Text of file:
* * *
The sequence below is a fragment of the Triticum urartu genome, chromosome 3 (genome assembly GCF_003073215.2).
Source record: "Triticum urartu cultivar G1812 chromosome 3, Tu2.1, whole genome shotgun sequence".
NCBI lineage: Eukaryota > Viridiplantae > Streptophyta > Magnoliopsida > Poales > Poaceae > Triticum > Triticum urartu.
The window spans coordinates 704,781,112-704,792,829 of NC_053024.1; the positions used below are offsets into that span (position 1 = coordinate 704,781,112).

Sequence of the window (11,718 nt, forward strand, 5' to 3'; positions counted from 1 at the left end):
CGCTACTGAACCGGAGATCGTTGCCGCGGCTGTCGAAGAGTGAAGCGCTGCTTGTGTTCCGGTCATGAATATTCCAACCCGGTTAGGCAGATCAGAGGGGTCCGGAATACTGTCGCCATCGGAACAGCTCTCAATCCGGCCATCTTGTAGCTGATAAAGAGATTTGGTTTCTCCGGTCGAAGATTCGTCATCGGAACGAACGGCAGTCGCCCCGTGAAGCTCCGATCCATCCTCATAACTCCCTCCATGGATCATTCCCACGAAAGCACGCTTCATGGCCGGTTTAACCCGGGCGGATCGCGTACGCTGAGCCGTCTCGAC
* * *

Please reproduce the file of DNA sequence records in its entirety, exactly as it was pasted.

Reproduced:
The sequence below is a fragment of the Triticum urartu genome, chromosome 3 (genome assembly GCF_003073215.2).
Source record: "Triticum urartu cultivar G1812 chromosome 3, Tu2.1, whole genome shotgun sequence".
NCBI lineage: Eukaryota > Viridiplantae > Streptophyta > Magnoliopsida > Poales > Poaceae > Triticum > Triticum urartu.
The window spans coordinates 704,781,112-704,792,829 of NC_053024.1; the positions used below are offsets into that span (position 1 = coordinate 704,781,112).

Sequence of the window (11,718 nt, forward strand, 5' to 3'; positions counted from 1 at the left end):
CGCTACTGAACCGGAGATCGTTGCCGCGGCTGTCGAAGAGTGAAGCGCTGCTTGTGTTCCGGTCATGAATATTCCAACCCGGTTAGGCAGATCAGAGGGGTCCGGAATACTGTCGCCATCGGAACAGCTCTCAATCCGGCCATCTTGTAGCTGATAAAGAGATTTGGTTTCTCCGGTCGAAGATTCGTCATCGGAACGAACGGCAGTCGCCCCGTGAAGCTCCGATCCATCCTCATAACTCCCTCCATGGATCATTCCCACGAAAGCACGCTTCATGGCCGGTTTAACCCGGGCGGATCGCGTACGCTGAGCCGTCTCGAC